Heartbeat Of The Global Economy?
Forbes Africa|February - March 2021
The largest free trade area in the world, with a combined GDP of $3.3 trillion, came into effect on the first day of 2021. A look at what exactly implementation of a deal of this magnitude means.
Paula Slier And Sasha Star

AFRICA’S TRADE RELATIONSHIPS HAVE BEEN irreversibly affected by three events – the Covid-19 pandemic and two important trade agreements. At midnight on 31 January 2020, the withdrawal of the United Kingdom (UK) from the European Union (EU) officially came into force. The decision – Brexit – made by 52% of the British population resulted in the EU losing its second-largest economy and the Union Jack isolating itself in terms of trade, effectively quarantining in its own home. But for Africa, the move holds opportunities. Untapped export potential to the UK is large as is untapped UK export to Africa; the latter is worth more than $8 billion.

Yet, it is the new trade agreement implemented in Africa where interest should really be directed; 54 of the 55 African Union states on the continent have signed up for the African Continental Free Trade Area agreement (AfCFTA) which came into effect on the first day of 2021. Eritrea is the only country that chose to sit out – and there are various explanations as to why, not unconnected to power and politics.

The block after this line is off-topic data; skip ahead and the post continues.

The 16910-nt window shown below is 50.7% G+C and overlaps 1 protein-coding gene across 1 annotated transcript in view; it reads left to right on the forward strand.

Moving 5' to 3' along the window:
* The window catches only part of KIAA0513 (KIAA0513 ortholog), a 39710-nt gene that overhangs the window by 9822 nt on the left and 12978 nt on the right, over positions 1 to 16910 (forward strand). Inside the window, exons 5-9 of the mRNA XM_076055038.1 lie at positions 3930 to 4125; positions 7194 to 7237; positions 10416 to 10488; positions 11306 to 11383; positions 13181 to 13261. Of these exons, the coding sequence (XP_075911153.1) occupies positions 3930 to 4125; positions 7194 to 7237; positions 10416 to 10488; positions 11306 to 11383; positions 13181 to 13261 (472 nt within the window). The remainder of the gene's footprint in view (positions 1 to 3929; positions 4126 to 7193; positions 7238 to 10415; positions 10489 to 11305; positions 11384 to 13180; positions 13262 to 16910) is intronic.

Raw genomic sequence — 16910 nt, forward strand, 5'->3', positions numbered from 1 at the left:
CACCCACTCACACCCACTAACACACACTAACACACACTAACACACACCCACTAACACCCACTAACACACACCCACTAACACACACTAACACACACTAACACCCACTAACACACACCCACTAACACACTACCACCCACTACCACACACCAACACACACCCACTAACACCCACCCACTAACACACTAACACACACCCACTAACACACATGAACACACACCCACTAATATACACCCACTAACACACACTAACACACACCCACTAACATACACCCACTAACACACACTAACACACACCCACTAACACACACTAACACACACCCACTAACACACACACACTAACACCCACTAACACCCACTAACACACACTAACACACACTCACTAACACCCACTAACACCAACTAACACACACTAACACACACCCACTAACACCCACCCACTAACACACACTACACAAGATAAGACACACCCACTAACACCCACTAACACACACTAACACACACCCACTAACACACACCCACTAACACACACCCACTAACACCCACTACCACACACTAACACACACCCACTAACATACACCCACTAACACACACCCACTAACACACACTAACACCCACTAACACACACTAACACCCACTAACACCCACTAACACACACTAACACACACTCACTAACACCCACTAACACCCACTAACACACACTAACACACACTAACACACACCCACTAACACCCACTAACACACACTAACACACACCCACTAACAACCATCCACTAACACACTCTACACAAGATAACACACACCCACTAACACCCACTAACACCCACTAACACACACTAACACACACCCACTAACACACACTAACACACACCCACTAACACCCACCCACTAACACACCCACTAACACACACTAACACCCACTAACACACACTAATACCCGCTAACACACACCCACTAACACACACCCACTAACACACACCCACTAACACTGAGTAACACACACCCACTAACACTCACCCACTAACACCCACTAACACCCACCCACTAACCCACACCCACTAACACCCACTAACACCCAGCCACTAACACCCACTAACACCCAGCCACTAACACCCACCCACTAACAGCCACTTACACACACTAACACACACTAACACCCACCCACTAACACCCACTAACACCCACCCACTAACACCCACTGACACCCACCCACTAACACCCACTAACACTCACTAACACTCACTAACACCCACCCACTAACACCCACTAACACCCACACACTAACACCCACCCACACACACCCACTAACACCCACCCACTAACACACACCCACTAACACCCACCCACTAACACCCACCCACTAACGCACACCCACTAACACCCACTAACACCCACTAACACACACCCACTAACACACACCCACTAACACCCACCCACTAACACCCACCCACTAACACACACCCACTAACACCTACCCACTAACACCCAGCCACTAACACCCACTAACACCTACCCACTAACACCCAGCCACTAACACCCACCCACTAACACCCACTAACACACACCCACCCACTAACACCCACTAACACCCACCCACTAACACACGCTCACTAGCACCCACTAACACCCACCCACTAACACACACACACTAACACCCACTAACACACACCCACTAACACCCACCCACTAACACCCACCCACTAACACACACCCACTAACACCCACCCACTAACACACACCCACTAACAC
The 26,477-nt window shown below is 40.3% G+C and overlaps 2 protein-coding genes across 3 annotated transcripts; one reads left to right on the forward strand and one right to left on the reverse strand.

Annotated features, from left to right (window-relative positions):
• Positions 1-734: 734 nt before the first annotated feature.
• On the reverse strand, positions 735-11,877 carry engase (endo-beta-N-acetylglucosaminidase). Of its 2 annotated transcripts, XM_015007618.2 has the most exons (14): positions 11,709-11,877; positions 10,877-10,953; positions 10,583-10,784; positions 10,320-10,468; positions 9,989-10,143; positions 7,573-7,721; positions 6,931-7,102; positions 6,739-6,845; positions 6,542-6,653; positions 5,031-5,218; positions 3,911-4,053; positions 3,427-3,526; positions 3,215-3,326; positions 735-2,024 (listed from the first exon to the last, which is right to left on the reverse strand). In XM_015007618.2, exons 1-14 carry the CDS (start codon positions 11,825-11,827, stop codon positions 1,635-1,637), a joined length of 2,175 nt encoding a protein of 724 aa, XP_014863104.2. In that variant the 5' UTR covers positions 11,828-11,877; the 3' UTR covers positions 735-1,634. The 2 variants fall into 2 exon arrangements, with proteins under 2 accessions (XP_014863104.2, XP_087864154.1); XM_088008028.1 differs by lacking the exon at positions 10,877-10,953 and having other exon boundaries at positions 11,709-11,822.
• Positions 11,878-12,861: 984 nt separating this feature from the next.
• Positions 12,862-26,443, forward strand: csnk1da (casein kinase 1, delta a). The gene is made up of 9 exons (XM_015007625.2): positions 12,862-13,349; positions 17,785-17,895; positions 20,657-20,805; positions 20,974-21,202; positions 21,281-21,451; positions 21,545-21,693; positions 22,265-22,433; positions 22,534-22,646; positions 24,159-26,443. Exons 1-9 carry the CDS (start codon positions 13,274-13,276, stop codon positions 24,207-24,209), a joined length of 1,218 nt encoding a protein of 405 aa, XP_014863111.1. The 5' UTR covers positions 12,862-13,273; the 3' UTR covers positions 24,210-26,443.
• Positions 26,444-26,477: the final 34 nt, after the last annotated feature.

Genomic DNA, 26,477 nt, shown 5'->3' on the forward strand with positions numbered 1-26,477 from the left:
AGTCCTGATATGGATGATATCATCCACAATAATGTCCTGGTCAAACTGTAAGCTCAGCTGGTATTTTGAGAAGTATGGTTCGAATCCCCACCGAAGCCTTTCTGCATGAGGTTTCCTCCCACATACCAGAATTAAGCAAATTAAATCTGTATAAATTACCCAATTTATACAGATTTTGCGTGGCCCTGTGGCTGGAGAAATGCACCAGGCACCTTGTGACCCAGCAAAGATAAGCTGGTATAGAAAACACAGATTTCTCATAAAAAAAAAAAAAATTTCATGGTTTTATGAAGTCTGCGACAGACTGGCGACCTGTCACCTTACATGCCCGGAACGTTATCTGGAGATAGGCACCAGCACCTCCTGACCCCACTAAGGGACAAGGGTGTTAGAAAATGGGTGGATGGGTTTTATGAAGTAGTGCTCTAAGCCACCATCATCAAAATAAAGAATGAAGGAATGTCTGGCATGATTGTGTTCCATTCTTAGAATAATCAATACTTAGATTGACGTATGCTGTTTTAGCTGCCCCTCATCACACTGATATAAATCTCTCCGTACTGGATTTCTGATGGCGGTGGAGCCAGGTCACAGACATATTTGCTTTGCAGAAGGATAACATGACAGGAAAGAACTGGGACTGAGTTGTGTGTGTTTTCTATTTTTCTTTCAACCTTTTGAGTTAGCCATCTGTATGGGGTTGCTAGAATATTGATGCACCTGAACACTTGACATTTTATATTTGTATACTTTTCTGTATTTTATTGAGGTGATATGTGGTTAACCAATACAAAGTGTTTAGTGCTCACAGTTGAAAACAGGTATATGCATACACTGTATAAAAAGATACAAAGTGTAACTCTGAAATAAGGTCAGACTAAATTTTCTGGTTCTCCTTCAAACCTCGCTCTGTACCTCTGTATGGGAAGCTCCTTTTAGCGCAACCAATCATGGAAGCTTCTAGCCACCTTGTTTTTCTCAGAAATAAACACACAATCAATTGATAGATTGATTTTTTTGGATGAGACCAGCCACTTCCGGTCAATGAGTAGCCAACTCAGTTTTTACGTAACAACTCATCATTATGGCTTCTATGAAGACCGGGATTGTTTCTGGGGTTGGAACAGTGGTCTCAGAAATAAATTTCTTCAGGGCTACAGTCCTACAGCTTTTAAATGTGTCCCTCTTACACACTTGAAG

By creating the largest free trade area in the world, 1.3 billion people are now set to benefit from the elimination of tariffs on most goods, the liberalization trade of key services and the address of non-tariff obstacles to intraregional trade. The AfCFTA is estimated to bring Africa annual income gains of more than $130 billion per year.

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